This was a huge icebreaker (we observed him dancing around saying something to the tune of meine doggie ko sit karwaya!) and after that, some of the boys came up wanting to feed the dogs, walk them around the terrace with the leash on, delighted that they “listen” to them and actually sit and even lie down when told to. We observed that it gave them a sense of fulfillment that comes with another living being that “listens” to them without questioning and even shakes paws with them. They were amazed to see that the “black dog” Stella has a delightful “smile” and actually smiles on command! We observed their wonder when Phulki who has been taught the command “gently” ate a little treat off the palm of Deep without causing him the slightest discomfort. We had to stop him from excitedly over-feeding her thereafter! Many of them are now comfortable walking the dogs around, petting them, asking them to sit, and feeding them little treats from their palms. This familiarization session can be built upon in subsequent follow-through where more structured canine-assisted activities can be planned.

In the Girls Home which we visited at 4.45 pm, right after our visit to the Boys Home, we met in a closed space downstairs right after they had finished their dance class. It was interesting to observe that in a closed space the girls tended to huddle together near a line of chairs at the back when we came in with Stella and Phulki rather than milling around. Not unexpectedly, since it was their first interaction, there was hesitation and in one case even a bit of trepidation. Clear that there would be absolutely no forced interaction, we just sat in the background in the hall with the dogs conversing with them leaving it up to the girls to come up and interact completely at their own pace and in their own time. And very soon they did! The slow icebreaker was clearly what was needed. Like the boys, one child first came forward to interact with Stella then one of them moved tentatively towards Phulki. With a little hand-holding three of them were ready to start feeding the dogs and sitting with them!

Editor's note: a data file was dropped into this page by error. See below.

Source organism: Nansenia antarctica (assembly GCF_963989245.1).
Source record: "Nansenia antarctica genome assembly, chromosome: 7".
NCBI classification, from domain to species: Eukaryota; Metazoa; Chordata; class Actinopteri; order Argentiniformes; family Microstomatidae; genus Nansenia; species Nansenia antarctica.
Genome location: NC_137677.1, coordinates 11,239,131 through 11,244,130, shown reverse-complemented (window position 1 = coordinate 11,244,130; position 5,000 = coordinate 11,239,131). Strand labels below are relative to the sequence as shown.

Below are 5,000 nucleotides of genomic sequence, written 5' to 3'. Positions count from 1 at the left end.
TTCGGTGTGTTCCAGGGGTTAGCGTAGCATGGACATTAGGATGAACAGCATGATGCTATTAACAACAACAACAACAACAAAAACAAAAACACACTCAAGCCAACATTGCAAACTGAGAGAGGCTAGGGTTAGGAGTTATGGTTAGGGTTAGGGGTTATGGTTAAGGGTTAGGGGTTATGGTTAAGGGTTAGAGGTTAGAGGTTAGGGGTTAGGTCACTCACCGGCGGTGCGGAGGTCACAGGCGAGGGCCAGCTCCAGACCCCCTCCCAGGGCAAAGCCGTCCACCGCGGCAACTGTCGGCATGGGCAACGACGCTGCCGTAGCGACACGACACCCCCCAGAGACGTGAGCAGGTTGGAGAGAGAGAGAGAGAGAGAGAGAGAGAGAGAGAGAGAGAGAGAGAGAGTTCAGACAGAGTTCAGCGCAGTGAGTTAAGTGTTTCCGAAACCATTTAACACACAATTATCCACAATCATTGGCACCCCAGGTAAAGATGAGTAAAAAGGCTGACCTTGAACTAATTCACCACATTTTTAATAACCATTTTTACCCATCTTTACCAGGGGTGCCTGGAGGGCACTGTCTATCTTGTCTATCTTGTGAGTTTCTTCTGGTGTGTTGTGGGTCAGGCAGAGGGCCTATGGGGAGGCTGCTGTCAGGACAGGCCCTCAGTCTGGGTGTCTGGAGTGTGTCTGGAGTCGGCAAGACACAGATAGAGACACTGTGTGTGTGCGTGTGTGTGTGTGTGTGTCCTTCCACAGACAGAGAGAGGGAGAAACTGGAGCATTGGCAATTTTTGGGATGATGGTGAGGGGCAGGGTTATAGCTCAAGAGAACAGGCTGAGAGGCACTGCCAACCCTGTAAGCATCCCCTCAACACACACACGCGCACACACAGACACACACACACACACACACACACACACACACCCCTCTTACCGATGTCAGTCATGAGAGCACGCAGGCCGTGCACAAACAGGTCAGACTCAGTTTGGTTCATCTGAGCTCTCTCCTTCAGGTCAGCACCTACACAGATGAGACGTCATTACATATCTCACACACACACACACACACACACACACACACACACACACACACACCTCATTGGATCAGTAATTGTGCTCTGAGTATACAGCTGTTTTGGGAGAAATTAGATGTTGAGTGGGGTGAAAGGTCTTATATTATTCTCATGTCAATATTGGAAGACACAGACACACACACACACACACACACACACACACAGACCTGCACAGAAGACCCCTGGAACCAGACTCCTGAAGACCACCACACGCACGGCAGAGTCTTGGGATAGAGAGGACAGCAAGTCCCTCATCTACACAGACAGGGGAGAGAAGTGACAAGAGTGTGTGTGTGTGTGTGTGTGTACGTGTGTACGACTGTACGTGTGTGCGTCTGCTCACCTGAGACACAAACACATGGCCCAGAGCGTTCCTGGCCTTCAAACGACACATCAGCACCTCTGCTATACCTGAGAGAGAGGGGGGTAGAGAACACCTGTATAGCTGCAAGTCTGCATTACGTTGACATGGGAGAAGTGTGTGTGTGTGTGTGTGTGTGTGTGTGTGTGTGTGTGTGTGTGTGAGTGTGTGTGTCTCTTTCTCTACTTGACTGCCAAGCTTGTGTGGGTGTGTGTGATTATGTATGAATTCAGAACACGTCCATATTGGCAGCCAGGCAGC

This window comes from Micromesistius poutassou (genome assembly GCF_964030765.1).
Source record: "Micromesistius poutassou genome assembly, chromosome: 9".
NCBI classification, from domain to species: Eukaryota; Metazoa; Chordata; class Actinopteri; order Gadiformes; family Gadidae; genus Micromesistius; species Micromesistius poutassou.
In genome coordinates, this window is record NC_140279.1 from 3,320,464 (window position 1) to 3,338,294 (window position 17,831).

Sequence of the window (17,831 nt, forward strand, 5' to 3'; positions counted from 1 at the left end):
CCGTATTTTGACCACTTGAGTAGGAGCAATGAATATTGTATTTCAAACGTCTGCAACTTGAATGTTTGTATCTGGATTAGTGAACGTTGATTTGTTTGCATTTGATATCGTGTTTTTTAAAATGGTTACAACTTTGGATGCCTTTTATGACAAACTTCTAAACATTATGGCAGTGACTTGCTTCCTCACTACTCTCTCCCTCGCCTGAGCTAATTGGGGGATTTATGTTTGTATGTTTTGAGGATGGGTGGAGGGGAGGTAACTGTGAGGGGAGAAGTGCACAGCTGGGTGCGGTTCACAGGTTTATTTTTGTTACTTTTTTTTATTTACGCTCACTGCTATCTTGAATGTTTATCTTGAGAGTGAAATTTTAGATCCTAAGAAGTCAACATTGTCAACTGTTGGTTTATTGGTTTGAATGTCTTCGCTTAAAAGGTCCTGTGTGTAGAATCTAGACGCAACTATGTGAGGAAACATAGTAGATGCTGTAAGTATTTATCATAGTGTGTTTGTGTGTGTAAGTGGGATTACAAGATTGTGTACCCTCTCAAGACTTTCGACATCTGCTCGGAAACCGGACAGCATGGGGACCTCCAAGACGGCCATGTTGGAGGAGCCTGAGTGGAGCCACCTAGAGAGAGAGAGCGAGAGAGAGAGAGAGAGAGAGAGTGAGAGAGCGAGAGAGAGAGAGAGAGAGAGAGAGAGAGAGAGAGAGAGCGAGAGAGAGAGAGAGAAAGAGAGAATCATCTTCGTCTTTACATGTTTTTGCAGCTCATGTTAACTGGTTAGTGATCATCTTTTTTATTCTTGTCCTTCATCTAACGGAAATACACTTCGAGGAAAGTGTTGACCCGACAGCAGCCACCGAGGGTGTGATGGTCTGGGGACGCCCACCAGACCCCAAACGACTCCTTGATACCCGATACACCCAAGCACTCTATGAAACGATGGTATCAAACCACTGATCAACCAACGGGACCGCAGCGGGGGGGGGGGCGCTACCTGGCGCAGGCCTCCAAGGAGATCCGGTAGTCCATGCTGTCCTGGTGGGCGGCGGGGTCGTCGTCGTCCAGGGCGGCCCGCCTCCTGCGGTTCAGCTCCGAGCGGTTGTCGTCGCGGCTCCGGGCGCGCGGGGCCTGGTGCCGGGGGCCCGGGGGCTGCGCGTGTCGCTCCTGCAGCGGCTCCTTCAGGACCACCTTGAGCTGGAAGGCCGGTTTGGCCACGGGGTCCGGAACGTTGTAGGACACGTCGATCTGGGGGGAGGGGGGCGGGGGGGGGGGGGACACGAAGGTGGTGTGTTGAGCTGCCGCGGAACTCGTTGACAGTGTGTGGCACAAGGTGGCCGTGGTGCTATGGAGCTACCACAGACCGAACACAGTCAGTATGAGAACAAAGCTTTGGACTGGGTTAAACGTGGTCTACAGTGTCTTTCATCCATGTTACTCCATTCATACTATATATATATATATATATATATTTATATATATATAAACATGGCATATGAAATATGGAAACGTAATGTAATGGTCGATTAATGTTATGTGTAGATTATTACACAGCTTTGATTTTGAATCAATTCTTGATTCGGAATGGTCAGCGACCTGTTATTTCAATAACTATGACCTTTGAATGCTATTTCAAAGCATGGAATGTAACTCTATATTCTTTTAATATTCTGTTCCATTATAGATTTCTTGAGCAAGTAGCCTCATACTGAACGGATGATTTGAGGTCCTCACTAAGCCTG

The biggest icebreaker with the girls turned out to be the toddler in the room who boldly walked up, shook hands, and moved around the dogs without fear. This prompted many to follow in the footsteps of the cherubic toddler! Once they interacted with the dogs some of them also opened up to us and chatted about their fashion design course, the open school system, the challenges of learning scientific terms in Hindi! Aware that we did not know anything about the background of the girls and possible traumas in their childhood we took care not to ask them any questions even innocuous ones that could cause any distress. We simply followed their lead giving them space to tell us about whatever they wanted to about their courses, their work et al. No doubt the presence of the dogs in the backdrop created an ambiance where they felt comfortable to begin new conversations.

It is important to note that in this first introductory visit we did not know the boys or girls at all or have any sense of their background or even their names. In the absence of the officers in charge and mentor mothers in this round, we decided to follow a process of slow icebreakers and simply watch it play out. This strategy worked well. As Adnan Khan who has pioneered the project put it right after the interaction, “lovely session today. I think a slow icebreaker is an ideal start.

Our general observation was that these sessions at Udayan Care can be used to build self-confidence and initiate a discussion on self-image and self-perceptions. The presence of a trained human therapist working in conjunction with our canine therapists and mentor mothers, officers in charge would help facilitate this. We have an experienced psychologist and therapist on our team and we can discuss the structure of the follow-up session and co-design these with Udayan Care foregrounding emotional well-being and positive mental health as the cornerstone of our approach.

We hope the pictures attached tell the story more evocatively than the words. We look forward to sustained interaction with Udayan Care!

K9 Healer Team

K9 School India

7th Avenue, Gadhaipur, Chattarpur 110074

+91 9910947783, 7814652240